חיפוש מתקדם

Lee R. Haines - Department of Vector Biology, Liverpool School of Tropical Medicine, Pembroke Place, Liverpool L3 5QA, UK;

Endosymbionts harbored inside insects play critical roles in the biology of their insect host and can influence the transmission of pathogens by insect vectors. Bactericera trigonica infests umbelliferous plants and transmits the bacterial plant pathogen Candidatus Liberibacter solanacearum (CLso), causing carrot yellows disease. To characterize the bacterial diversity of B. trigonica, as a first step, we used PCRrestriction fragment length polymorphism (PCRRFLP) and denaturing gradient gel electrophoresis (DGGE) analyses of 16S rDNA to identify Sodalis and Spiroplasma endosymbionts. The prevalence of both symbionts in fieldcollected psyllid populations was determined: Sodalis was detected in 100% of field populations, while Spiroplasma was present in 82.5% of individuals. Phylogenetic analysis using 16S rDNA revealed that Sodalis infecting B. trigonica was more closely related to symbionts infecting weevils, stink bugs and tsetse flies than to those from psyllid species. Using fluorescent in situ hybridization and immunostaining, Sodalis was found to be localized inside the nuclei of the midgut cells and bacteriocytes. Spiroplasma was restricted to the cytoplasm of the midgut cells. We further show that a recently reported Bactericera trigonica densovirus (BtDNV), a densovirus infecting B. trigonica was detected in 100% of psyllids and has reduced titers inside CLsoinfected psyllids by more than twofold compared to CLso uninfected psyllids. The findings of this study will help to increase our understanding of psyllid–endosymbiont interactions.

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תנאי שימוש
An Intranuclear Sodalis‐Like Symbiont and Spiroplasma Coinfect the Carrot Psyllid, Bactericera trigonica (Hemiptera, Psylloidea)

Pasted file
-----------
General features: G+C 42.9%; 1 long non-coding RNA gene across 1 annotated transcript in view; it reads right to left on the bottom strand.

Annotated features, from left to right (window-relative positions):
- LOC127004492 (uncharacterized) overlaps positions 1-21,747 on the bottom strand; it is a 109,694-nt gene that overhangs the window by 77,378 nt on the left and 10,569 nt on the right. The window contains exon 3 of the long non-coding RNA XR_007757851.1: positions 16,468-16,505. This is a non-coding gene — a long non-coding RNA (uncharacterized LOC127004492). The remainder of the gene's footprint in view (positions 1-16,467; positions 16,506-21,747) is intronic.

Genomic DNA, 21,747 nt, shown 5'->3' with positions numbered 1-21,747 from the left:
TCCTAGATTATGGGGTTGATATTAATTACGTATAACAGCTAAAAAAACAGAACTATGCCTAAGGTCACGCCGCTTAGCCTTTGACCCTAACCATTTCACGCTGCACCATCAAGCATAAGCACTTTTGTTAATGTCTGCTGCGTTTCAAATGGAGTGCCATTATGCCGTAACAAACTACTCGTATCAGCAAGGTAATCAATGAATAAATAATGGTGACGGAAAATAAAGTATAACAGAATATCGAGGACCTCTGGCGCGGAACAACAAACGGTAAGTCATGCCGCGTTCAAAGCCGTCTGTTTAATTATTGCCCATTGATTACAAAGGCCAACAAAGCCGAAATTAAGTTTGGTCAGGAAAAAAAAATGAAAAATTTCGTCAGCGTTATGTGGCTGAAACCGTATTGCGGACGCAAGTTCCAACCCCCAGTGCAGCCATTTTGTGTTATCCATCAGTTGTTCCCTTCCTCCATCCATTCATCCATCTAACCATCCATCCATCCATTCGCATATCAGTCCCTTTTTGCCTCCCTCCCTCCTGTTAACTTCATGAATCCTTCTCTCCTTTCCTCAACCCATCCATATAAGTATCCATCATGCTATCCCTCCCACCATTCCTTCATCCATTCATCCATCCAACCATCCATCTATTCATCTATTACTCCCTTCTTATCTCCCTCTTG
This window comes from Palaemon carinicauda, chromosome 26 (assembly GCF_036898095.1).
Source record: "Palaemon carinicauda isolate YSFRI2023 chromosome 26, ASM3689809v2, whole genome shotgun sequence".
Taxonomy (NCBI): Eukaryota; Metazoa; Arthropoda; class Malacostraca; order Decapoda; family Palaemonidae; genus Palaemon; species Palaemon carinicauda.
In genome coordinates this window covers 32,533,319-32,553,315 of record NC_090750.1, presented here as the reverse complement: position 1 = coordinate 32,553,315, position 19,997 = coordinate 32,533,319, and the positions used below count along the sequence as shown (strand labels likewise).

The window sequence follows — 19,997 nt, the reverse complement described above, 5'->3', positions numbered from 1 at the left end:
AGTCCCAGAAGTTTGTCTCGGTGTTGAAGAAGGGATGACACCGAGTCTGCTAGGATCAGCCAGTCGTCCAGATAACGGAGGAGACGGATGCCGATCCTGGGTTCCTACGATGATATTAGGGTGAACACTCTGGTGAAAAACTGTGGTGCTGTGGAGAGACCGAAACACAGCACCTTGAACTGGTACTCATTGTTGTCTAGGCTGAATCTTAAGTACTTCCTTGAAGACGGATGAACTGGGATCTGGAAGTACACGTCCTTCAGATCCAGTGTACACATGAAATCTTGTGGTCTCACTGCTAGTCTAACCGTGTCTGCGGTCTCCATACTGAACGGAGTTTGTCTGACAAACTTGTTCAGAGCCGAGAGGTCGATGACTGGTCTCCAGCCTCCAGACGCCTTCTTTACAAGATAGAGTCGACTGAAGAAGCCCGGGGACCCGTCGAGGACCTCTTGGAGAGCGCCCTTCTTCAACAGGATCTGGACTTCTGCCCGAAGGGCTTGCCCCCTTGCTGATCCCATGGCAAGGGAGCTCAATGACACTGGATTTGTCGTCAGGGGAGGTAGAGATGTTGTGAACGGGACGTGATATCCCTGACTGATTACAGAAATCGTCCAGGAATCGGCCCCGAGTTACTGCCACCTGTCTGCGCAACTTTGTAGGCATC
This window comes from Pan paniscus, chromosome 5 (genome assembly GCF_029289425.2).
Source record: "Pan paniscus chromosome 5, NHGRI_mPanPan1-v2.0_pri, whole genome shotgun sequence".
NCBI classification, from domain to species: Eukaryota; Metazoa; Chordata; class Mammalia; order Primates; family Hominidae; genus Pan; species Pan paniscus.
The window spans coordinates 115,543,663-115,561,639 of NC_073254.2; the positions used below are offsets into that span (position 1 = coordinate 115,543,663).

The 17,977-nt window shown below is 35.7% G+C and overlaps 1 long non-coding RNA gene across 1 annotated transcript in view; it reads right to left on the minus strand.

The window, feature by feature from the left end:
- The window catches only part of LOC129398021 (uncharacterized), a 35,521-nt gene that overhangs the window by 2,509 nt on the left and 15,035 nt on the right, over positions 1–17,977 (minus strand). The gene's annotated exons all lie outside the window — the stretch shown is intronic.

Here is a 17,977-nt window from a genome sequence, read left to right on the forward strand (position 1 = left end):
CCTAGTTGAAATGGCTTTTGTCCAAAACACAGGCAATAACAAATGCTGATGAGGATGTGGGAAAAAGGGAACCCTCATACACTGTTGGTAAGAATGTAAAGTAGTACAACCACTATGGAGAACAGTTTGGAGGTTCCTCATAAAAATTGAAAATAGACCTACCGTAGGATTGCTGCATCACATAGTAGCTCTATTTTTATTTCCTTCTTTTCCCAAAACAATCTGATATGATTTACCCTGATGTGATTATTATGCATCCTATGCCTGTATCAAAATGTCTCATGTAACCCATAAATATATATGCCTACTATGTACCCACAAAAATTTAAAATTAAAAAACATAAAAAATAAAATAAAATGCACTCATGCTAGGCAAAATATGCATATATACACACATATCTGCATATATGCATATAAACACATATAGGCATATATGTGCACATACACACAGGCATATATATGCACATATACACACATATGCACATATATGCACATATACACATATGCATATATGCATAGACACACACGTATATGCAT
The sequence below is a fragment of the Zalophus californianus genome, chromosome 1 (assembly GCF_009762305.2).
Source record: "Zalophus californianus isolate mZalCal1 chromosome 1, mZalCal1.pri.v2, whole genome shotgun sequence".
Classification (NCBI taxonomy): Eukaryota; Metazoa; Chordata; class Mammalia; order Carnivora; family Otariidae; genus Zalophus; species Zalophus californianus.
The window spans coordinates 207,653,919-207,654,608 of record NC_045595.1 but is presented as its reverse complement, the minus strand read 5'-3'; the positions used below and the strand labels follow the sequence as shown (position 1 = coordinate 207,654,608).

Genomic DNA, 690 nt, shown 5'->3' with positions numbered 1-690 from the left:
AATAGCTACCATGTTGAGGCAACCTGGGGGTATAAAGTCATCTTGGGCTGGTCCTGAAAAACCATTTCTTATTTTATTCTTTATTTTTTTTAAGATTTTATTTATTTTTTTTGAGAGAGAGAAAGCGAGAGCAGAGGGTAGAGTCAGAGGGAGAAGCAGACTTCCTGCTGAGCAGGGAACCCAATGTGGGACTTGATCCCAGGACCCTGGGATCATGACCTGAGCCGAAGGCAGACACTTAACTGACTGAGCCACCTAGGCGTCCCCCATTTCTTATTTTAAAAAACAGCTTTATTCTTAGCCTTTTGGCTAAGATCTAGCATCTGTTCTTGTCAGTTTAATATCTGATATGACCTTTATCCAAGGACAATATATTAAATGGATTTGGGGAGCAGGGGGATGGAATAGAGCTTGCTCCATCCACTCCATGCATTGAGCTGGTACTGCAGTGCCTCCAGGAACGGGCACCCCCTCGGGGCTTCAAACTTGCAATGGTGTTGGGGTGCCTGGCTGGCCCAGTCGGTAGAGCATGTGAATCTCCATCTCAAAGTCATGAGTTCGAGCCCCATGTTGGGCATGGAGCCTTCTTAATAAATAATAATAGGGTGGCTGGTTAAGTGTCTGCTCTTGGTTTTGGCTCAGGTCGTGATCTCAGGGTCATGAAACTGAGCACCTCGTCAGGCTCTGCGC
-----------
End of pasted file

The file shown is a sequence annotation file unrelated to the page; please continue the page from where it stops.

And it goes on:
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Lee R. Haines - Department of Vector Biology, Liverpool School of Tropical Medicine, Pembroke Place, Liverpool L3 5QA, UK;

An Intranuclear Sodalis‐Like Symbiont and Spiroplasma Coinfect the Carrot Psyllid, Bactericera trigonica (Hemiptera, Psylloidea)

Endosymbionts harbored inside insects play critical roles in the biology of their insect host and can influence the transmission of pathogens by insect vectors. Bactericera trigonica infests umbelliferous plants and transmits the bacterial plant pathogen Candidatus Liberibacter solanacearum (CLso), causing carrot yellows disease. To characterize the bacterial diversity of B. trigonica, as a first step, we used PCRrestriction fragment length polymorphism (PCRRFLP) and denaturing gradient gel electrophoresis (DGGE) analyses of 16S rDNA to identify Sodalis and Spiroplasma endosymbionts. The prevalence of both symbionts in fieldcollected psyllid populations was determined: Sodalis was detected in 100% of field populations, while Spiroplasma was present in 82.5% of individuals. Phylogenetic analysis using 16S rDNA revealed that Sodalis infecting B. trigonica was more closely related to symbionts infecting weevils, stink bugs and tsetse flies than to those from psyllid species. Using fluorescent in situ hybridization and immunostaining, Sodalis was found to be localized inside the nuclei of the midgut cells and bacteriocytes. Spiroplasma was restricted to the cytoplasm of the midgut cells. We further show that a recently reported Bactericera trigonica densovirus (BtDNV), a densovirus infecting B. trigonica was detected in 100% of psyllids and has reduced titers inside CLsoinfected psyllids by more than twofold compared to CLso uninfected psyllids. The findings of this study will help to increase our understanding of psyllid–endosymbiont interactions.

Scientific Publication
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